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Skills Gap Analysis Template

What is a skills gap analysis?

A skills gap analysis is a tool used to assess the difference (or gap) between a workforce’s current capabilities and what is required to meet the current or future demands of the business strategy. It identifies the skills that employees need but don’t yet have to carry out their job or perform certain tasks effectively (Antonucci, Ovidio, 2012).
HR, along with team leaders and possibly external consultants, conduct a skills gap analysis to find out which specific skills and knowledge are lacking among the employees. This is typically done in preparation for upcoming changes, such as new projects, strategy shifts, and technology updates.

With this information at hand, HR can address the skills gap through upskilling, reskilling, L&D investments, succession planning and other methods that we will discuss later in this article.

Why is a skills gap analysis important?

1. It gives you insights into your entire workforce
2. It boosts individual learning and development
3. It helps your strategic workforce planning
4. It can improve your recruitment efforts
5. It creates a competitive advantage

How to conduct a skills gap analysis

Step 1: Scope and diagnostics

The first step of an employee skills gap analysis is to define its scope and identify the needed skills.

You can conduct a skills gap analysis on an individual, team, or organizational level. For example:
  • Individual – When the duties of a certain position are changing, or an employee is falling below performance standards.
  • Team – When a project expects employees to complete a different set of tasks or use new technology.
  • Organizational – When the company is not achieving business goals or a strategy shift requires expanded capabilities.

You can start by asking and answering certain questions, such as:
  • What is the mission?
  • What are the business goals?
  • Which hard and soft skills do we value as an organization?
  • What critical skills are needed to be able to perform the mission and meet the business goals?

The criterion for determining whether or not a skill is critical or non-critical is as follows. If an employee lacks a certain skill but still completes a task satisfactorily, the skill is non-critical. On the other hand, if an employee completes a specific task but with an unsatisfactory outcome, the missing skill is critical.

When deciding what your organization and industry will need in the future, consider questions such as:
  • What jobs within your organization/industry are likely to be affected by automation?
  • What skills are currently on the rise in your industry?
  • What kind of jobs will your company need to add or expand on?
Step 2: Data collection and analysis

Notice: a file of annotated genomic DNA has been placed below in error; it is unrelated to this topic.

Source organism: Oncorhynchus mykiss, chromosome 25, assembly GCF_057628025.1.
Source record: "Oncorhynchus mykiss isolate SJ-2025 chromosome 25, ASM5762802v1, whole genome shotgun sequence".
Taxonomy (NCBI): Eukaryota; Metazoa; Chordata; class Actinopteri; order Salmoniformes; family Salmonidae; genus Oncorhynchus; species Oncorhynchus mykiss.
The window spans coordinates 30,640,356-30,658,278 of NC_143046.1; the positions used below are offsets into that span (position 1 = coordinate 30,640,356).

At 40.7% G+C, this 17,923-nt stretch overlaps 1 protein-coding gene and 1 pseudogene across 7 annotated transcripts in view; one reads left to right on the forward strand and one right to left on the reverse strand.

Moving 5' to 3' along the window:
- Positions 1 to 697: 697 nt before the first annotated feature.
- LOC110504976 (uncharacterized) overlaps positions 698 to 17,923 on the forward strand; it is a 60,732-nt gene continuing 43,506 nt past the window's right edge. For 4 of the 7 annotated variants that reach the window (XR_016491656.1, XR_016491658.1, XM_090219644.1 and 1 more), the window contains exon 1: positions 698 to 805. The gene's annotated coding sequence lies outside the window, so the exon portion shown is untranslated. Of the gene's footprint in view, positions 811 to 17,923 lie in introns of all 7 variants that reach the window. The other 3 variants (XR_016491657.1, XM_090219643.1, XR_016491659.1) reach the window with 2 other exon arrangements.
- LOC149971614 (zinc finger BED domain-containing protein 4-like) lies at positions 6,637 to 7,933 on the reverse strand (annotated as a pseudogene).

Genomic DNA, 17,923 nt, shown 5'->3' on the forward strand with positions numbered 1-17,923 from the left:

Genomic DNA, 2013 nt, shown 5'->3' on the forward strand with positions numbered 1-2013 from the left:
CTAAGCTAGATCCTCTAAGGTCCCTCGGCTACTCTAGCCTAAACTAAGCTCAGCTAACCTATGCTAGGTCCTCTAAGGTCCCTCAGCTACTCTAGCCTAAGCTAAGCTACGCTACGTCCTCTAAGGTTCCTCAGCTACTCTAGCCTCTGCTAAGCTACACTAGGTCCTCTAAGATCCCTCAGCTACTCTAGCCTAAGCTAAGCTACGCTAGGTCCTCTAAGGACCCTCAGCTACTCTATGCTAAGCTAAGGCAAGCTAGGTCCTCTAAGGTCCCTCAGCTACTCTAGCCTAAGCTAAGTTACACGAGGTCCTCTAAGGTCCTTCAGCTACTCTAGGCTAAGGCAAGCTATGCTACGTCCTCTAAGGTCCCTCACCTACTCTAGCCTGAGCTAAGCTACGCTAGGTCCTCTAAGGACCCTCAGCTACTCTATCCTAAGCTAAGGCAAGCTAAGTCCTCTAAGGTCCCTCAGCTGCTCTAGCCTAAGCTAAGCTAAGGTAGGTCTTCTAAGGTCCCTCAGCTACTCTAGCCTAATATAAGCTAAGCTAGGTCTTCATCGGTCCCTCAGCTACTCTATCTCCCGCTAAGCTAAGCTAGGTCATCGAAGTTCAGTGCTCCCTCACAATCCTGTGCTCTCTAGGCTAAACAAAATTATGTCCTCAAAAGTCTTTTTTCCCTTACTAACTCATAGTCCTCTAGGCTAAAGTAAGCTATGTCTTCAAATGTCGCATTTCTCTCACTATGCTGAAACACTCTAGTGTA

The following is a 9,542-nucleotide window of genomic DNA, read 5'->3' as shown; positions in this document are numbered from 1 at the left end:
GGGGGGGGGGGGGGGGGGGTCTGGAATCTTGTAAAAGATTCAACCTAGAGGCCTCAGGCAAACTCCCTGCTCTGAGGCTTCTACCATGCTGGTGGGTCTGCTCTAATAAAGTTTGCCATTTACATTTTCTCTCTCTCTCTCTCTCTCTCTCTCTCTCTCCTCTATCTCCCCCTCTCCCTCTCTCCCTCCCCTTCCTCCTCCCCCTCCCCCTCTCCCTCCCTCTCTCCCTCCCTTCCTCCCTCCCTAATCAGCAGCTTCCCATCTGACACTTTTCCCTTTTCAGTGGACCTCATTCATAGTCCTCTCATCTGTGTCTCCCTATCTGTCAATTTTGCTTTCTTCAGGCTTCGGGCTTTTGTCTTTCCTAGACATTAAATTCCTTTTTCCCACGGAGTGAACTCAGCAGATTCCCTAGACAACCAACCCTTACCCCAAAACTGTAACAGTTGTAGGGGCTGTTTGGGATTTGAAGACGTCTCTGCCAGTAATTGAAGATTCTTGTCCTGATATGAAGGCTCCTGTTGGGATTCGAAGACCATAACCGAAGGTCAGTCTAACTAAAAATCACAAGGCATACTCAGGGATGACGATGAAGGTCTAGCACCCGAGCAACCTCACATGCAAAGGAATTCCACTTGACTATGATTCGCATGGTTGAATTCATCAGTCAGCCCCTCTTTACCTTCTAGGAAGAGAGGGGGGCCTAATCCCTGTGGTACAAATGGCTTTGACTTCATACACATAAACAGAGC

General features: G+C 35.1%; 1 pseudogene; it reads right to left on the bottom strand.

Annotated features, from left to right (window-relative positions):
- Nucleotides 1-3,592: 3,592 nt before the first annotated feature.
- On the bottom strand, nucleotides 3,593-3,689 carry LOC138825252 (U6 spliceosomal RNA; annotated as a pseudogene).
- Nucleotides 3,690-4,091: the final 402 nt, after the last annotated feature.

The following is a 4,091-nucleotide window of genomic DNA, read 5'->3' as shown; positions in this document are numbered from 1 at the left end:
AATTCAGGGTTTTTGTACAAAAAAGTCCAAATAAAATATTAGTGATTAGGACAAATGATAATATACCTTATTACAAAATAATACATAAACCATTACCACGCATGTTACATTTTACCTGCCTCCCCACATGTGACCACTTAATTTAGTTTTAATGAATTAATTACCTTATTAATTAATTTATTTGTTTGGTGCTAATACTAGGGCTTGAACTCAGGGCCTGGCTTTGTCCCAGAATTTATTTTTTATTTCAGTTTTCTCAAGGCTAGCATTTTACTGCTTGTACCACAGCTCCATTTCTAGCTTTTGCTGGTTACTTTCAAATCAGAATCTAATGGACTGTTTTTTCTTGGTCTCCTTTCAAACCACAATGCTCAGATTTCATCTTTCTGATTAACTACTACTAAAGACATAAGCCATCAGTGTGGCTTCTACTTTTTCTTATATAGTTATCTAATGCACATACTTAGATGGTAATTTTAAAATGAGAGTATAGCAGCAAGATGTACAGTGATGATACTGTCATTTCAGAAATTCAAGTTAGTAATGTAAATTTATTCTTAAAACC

The second step involves collecting and analyzing data. The goal of this phase is to assess what tasks are being done now, rate how important these tasks are, and inquire about the skills required to do the work properly.

Data collection and analysis activities can include:

Developing job profiles and identifying critical skills needed for each job role:

  • Review current position descriptions for future needs.
  • Consider the impact of any upcoming regulatory or other changes as well as future work trends.
  • Develop a list of competencies that most clearly and accurately describe what is needed to do the work.

Conducting an inventory of your employees’ current skills using:

  • Position descriptions
  • Job class specifications
  • Performance evaluations
  • Competency assessments
  • Interviews/focus group meetings with supervisors, managers, and employees

Identifying your employees’ competencies and skill levels:

  • Put information gathered from competency assessments into a single, searchable database.
  • Log all employees and their existing competencies into the database.
  • Cross-reference with identified necessary critical skills for now and the future.

HR technology can help you with several parts of this. A talent management system, for instance, can serve as a searchable database that gathers all the information from your employees’ performance evaluations and competency assessments.
Step 3: Designing interventions
This stage is about creating effective interventions. Once you’ve found out where the skill gaps are in your organization, you can form a strategy to best bridge them.
Simple skills gap analysis example

You can create a simple skills gap analysis template on a spreadsheet that compares current skill levels to desired skill levels. It would contain the following fields:

  • Employee name
  • Skill to measure (these should be as specific as possible and relevant to a position either currently or in the future)
  • Skill level rating (point system)
  • Desired skill level (point system)

Be sure that everyone who is assessing employees’ skill levels has consistent criteria and understands how to apply them to their ratings.

You can customize a simple skills gap analysis spreadsheet for different teams or purposes, such as by department or for soft skills or hard skills.

Skills gap analysis template

Using a skills gap analysis template helps you consistently and systematically identify and address discrepancies between current employee competencies and those required for optimal performance.
The template provides a structured framework, making it easier for organizations to assess skill deficiencies and prioritize areas for development on a team and individual level.
👉🏻 Download Skills Gap Analysis Template
At the Academy, on the Learning&Development Manager course, we help HR professionals who are looking to add relevant and in-demand skills to their skill set so that they don't face a knowledge shortage.